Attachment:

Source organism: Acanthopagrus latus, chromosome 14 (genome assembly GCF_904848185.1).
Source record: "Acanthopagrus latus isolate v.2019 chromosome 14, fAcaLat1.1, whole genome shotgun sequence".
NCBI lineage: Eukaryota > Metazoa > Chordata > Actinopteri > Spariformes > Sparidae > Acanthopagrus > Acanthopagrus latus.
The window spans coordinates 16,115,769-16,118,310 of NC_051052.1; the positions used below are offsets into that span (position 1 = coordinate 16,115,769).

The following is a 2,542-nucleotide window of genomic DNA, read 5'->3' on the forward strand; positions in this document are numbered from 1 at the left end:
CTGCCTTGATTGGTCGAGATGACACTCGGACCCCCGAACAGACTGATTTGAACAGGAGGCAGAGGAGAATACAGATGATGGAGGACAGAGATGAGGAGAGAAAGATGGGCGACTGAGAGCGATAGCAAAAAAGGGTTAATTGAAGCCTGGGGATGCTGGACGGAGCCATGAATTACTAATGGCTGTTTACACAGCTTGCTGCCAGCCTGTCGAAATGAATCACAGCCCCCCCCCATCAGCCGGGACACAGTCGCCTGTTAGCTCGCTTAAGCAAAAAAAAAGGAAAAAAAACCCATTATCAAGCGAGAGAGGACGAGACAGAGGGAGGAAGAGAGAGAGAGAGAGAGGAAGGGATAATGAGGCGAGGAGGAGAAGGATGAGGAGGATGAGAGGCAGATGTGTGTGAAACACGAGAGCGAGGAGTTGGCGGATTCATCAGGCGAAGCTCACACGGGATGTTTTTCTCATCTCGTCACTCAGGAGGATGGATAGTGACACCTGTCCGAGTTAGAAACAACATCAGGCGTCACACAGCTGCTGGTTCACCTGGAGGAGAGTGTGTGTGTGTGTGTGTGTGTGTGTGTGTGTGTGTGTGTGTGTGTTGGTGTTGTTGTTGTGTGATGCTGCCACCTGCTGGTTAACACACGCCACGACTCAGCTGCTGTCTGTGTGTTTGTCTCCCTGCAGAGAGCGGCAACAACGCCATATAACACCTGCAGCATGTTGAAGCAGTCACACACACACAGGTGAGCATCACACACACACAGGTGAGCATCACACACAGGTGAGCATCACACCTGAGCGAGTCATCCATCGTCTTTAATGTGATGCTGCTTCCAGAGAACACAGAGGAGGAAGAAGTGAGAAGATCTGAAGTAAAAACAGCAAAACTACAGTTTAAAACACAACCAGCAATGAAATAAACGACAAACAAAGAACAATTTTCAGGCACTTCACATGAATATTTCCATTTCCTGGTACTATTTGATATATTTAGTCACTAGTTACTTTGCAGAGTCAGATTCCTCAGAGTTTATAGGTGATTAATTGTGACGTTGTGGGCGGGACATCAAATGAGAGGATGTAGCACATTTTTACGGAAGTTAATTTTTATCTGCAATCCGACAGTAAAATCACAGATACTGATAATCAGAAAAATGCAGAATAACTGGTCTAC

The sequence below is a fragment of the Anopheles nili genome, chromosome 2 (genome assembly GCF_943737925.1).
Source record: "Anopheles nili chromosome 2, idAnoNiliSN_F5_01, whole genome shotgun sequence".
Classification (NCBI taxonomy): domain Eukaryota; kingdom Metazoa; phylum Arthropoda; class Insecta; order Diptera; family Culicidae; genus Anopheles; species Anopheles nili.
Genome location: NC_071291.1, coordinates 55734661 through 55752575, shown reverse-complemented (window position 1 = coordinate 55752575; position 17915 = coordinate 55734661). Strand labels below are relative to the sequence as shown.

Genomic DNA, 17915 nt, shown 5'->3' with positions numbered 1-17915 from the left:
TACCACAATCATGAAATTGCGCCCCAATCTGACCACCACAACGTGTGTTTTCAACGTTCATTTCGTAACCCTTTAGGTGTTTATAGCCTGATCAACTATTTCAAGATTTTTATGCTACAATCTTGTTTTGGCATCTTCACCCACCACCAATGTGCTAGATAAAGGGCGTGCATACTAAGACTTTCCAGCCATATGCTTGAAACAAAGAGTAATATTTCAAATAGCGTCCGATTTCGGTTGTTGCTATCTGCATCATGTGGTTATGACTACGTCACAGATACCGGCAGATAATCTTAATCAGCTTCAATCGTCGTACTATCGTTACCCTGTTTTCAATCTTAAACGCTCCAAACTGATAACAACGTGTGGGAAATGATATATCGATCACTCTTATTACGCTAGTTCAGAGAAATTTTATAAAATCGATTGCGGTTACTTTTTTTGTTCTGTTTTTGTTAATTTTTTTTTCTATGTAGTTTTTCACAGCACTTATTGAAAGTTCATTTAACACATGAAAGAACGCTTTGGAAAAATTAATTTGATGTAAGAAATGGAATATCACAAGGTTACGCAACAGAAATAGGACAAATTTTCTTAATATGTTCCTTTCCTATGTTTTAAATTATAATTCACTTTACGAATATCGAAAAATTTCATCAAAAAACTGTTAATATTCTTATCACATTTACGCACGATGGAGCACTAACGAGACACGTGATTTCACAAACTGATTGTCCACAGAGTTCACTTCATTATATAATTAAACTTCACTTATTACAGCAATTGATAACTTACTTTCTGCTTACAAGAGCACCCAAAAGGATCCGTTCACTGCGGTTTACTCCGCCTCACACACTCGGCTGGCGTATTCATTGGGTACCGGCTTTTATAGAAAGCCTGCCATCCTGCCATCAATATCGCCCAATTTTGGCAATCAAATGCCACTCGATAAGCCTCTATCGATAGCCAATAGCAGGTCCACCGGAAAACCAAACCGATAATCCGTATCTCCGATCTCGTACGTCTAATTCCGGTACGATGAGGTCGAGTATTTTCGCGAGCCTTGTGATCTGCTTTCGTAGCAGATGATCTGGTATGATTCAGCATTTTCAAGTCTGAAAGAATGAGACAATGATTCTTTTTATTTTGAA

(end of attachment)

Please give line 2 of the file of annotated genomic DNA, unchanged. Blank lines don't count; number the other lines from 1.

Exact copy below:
Source record: "Acanthopagrus latus isolate v.2019 chromosome 14, fAcaLat1.1, whole genome shotgun sequence".